There are a lot of Oklahoma fans within Sooner Nation who probably don't go into games, let alone the Red River Shootout, imagining what could go wrong.
I am not one of those fans.
That is essentially where this series of posts was spawned from, well that and the all too many instances that have occurred which now dictate the use of Big Game Bob air quotes. It's no secret that Oklahoma and Stoops have come up short in some big spots and with Saturday having the feel of a de-facto Big 12 elimination game, it's safe to say this year's Red River Shootout qualifies as a big spot.
To that point, here are several things OU fans will not once to see once we kick this thing off for the 107th time.
Be Afraid. Be Very Afraid. There is no shame in admitting Texas has an elite pair of defensive ends. And there is no shame in Josh Heupel, James Patton, or Bruce Kittle admitting max protect is our best friend on Saturday. Protecting Landry Jones is priority one in every game, obviously, it's just so happens to be of life-or-death type importance in Dallas. If Texas can get pressure with just their front four, it's going to be a really long day for our Sooners.
However, if Oklahoma can protect Landry the Texas secondary has proved to be extremely vulnerable. Kenny Stills, Justin Brown, and Sterling Shepard matchup very well against the UT defensive backs. And that's not even taking into account a guy like Trey Metoyer or the recently emerged Durron Neal and Lacoltan Bester or the even more recently made available option of Jalen Saunders.
Josh Heupel and Landry Jones have a lot of toys to play with Saturday, speaking of that . . .
Don't Fall In Love With The Pass. We know Heupel has a problem with this. It's a problem we all want to believe he's working to improve upon and we actually saw some progress last week against Texas Tech. Admittedly, not enough to satisfy many of us but progress none the less.
Why this falls in the 'Can't Happen' category, even with Texas' issues in the secondary, is because of just how poorly the Longhorns have defended the run. They've been horrible, no matter how deep some might dig to find an advanced metric that says something to the contrary.
They've got issues, we can argue as to how serious they may or may not be, but they've got issues. The only question is whether or not Heupel is going to try and exploit them. Damien Williams, Dom Whaley, Trey Millard, Brennan Clay, possibly even Roy Finch are his tools to do so and if he's wise, he'll use them early and often. There will be plays to be made in the pass game to be sure, but if ever there was a Saturday for the run to set up the pass it's this coming Saturday in Dallas. My ideal box score would have no more than 40 pass attempts next to Landry Jones' name.
Horns Gone Wild. This one is pretty simple. I don't really expect Oklahoma to totally shut down the Texas running game, but I also do not necessarily think that has to happen for them to win. I think they need to slow it down and at a minimum limit their success to avoid David Ash extended time to throw and perhaps more importantly to take away their play-action opportunities.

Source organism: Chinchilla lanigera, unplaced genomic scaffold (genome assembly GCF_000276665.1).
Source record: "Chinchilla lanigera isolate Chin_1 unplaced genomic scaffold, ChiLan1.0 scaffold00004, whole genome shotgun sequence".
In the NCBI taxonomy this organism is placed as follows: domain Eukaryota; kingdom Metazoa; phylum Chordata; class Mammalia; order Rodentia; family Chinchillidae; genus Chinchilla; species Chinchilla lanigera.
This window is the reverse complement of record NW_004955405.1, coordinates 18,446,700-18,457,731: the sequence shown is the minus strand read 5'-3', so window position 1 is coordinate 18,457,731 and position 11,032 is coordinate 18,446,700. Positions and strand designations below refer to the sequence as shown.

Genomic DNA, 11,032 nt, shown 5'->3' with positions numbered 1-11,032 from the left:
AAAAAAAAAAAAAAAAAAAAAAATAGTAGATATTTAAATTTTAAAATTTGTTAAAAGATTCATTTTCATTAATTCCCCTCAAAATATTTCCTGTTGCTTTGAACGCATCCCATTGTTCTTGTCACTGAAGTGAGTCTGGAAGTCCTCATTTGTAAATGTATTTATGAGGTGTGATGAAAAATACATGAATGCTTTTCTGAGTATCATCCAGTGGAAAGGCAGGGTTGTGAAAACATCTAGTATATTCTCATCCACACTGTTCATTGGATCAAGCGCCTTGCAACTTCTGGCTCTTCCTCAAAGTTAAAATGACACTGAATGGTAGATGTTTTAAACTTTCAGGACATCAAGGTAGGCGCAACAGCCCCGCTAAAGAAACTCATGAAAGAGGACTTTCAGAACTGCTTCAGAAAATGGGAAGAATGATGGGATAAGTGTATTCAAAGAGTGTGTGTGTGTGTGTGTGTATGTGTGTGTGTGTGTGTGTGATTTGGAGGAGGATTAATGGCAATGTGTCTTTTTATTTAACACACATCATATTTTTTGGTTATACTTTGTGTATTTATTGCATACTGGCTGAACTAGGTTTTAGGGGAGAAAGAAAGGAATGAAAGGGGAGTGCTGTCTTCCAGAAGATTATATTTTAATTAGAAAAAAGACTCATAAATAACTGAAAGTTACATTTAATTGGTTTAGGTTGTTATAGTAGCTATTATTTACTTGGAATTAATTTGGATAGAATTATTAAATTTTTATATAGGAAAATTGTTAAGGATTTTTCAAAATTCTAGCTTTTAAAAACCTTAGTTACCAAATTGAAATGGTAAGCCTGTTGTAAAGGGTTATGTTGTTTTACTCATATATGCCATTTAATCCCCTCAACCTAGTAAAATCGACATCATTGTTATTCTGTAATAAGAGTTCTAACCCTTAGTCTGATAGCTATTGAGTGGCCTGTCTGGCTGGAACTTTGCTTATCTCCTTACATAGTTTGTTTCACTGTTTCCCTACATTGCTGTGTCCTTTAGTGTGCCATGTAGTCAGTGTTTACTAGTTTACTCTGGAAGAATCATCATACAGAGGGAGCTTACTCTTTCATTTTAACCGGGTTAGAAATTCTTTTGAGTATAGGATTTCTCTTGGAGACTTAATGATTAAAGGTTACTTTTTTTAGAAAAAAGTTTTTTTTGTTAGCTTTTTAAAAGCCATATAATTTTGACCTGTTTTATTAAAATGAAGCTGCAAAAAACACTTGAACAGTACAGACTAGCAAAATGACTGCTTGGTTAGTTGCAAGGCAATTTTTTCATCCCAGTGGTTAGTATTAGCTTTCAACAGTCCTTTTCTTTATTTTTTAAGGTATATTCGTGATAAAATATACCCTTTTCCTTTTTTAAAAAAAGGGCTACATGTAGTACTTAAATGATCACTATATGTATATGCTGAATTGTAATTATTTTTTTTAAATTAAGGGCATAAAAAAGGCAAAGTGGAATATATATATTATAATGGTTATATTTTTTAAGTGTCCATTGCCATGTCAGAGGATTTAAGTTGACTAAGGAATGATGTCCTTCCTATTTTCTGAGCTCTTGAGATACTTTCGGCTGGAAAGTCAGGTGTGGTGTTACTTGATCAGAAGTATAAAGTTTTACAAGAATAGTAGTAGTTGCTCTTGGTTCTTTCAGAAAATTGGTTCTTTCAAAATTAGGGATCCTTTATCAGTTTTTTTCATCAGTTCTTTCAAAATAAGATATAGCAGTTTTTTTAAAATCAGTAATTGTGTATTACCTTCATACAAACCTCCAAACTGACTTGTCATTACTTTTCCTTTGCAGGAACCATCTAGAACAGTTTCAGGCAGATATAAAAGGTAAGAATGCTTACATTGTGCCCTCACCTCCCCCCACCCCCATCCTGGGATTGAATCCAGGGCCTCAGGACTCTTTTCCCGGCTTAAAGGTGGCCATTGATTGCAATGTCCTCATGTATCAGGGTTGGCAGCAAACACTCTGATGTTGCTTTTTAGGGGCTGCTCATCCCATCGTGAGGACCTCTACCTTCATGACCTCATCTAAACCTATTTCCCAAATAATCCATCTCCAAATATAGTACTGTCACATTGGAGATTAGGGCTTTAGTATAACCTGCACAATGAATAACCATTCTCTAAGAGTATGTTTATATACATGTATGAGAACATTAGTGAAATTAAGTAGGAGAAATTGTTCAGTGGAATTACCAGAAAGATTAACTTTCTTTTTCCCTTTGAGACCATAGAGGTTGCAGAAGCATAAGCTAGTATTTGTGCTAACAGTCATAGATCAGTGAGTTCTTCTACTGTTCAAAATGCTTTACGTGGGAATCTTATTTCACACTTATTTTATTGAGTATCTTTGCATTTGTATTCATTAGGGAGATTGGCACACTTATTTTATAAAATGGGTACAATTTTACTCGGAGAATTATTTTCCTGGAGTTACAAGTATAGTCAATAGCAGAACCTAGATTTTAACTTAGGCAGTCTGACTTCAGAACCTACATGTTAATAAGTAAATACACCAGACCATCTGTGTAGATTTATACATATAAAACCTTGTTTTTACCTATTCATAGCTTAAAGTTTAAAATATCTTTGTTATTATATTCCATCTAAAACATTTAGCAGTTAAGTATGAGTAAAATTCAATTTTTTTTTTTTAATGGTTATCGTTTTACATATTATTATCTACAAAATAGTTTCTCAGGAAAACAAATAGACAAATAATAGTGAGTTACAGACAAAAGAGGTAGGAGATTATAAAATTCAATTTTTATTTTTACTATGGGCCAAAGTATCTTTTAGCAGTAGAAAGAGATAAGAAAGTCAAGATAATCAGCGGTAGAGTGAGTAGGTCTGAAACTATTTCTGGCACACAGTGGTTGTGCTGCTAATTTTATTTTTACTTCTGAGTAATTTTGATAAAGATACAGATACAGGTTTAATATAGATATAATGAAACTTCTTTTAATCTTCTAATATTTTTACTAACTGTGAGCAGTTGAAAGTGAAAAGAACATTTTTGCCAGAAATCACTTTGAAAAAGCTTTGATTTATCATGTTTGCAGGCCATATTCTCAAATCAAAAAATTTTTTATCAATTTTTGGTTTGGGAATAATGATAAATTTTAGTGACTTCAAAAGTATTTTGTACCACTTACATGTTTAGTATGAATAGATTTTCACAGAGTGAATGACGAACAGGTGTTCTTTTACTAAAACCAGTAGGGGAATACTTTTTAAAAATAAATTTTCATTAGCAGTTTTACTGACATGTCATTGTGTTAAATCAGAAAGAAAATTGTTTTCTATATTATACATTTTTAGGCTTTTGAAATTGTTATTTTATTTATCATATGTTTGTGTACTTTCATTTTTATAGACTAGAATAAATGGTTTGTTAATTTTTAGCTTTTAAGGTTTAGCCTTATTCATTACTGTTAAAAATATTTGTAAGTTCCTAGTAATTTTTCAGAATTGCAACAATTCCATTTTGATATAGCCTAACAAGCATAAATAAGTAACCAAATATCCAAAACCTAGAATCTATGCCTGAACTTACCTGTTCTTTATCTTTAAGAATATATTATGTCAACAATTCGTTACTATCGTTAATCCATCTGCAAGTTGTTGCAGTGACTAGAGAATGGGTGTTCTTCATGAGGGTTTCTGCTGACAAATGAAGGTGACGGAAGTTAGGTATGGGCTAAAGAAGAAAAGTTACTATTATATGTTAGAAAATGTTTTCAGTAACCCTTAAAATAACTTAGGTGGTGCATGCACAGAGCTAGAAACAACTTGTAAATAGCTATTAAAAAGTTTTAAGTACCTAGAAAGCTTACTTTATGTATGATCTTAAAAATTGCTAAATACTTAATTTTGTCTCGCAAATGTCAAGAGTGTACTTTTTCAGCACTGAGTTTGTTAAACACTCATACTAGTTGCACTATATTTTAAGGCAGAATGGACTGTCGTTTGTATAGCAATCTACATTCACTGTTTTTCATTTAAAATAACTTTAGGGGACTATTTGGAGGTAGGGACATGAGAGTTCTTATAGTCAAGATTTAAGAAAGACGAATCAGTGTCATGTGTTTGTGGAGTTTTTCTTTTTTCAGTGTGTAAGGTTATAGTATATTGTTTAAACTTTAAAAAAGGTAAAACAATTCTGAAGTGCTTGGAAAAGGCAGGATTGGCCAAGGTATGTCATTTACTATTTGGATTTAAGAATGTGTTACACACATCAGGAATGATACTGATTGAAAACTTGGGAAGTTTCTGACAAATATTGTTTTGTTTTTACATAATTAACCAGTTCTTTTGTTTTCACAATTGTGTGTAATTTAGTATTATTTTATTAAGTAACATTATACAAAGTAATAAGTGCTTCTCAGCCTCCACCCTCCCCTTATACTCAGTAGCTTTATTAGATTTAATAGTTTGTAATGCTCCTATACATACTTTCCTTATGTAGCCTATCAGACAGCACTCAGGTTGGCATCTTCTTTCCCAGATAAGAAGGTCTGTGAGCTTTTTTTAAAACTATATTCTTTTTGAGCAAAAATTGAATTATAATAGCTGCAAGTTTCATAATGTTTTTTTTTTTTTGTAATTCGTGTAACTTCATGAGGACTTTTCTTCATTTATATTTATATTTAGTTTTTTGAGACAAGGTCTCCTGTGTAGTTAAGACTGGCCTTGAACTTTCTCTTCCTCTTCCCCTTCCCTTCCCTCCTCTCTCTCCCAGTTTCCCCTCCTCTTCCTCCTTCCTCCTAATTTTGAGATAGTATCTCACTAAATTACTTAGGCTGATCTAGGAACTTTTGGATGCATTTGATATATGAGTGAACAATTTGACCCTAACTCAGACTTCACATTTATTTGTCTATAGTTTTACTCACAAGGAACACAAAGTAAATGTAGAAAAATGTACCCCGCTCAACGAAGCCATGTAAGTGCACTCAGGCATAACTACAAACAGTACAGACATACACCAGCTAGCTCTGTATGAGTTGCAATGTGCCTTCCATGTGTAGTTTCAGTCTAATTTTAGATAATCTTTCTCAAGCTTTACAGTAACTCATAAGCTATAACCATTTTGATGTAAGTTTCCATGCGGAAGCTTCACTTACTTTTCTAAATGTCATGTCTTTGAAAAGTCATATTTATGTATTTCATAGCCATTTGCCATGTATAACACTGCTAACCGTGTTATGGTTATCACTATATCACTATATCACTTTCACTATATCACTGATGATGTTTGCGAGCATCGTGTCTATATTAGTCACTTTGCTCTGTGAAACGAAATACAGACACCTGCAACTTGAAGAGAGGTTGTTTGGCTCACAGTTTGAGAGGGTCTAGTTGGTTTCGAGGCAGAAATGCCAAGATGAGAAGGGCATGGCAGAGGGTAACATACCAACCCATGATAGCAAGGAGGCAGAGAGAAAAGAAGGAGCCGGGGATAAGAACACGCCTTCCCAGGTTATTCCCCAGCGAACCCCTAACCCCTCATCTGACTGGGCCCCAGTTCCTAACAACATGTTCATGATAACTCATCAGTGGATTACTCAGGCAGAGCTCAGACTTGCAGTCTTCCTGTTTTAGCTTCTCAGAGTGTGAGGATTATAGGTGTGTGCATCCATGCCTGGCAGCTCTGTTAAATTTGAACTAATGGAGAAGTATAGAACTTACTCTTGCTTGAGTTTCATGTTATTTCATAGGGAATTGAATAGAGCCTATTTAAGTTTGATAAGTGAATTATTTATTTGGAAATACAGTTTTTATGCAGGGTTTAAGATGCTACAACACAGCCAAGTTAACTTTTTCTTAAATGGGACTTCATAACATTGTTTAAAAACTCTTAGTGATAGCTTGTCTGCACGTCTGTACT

Ash and Texas have had considerable success with a variety of different throws off play-action and the one time beleaguered signal caller seems to have found a rhythm, to say the least. Everything Texas is expected to do Saturday will feed off the run game, whether that's in the more tradition sense, or with the jet sweeps they love so much, or with the newly developed Wildcat with stud true freshman Jonathan Gray.
The point is they won't lack for options, so the more Oklahoma can take away the greater their chances of success.
Don't Just Dismiss David Ash. This one is more for the OU fans than it is for Oklahoma. After what Ash has done through this first part of the season, Mike Stoops is not likely to look past the UT quarterback. OU fans however seem to be reluctant to give Ash his due and while it's understandable in certain respects, if you casually dismiss just how much he's improved since last year you're either blind or in a serious state of denial.
Yes, he sucked last year. And yes, he still plays for Texas. But that does not mean he is still the same player. Far from it in fact if the early results are any indication. The simple fact is he's a threat very few OU fans expected they'd have to worry about on October 13th, 2012. That alone changes things pretty dramatically from an Oklahoma fan's perspective.
Protect That Football. Turnovers typically play a significant role in most games and this one is no exception. You only need to look back to last year's contest and just how monumental a role turnovers played in that game. Oklahoma is not likely to score multiple defensive touchdowns, though we'd be just fine with it, but they shouldn't have to in order to win. What they do need to do however is avoid turning the ball over to a struggling, but still incredibly talented defense.
Unless this is your first Red River Shootout, you're already well aware of just how big a momentum swing turnovers can play in this game. It's a cliche, but like so many things it's a cliche for a reason. Because it's true.
If Oklahoma loses the run game and/or the turnover battle, the chances of bringing that Golden Hat back home where it rightfully belongs for a third straight year decreases significantly.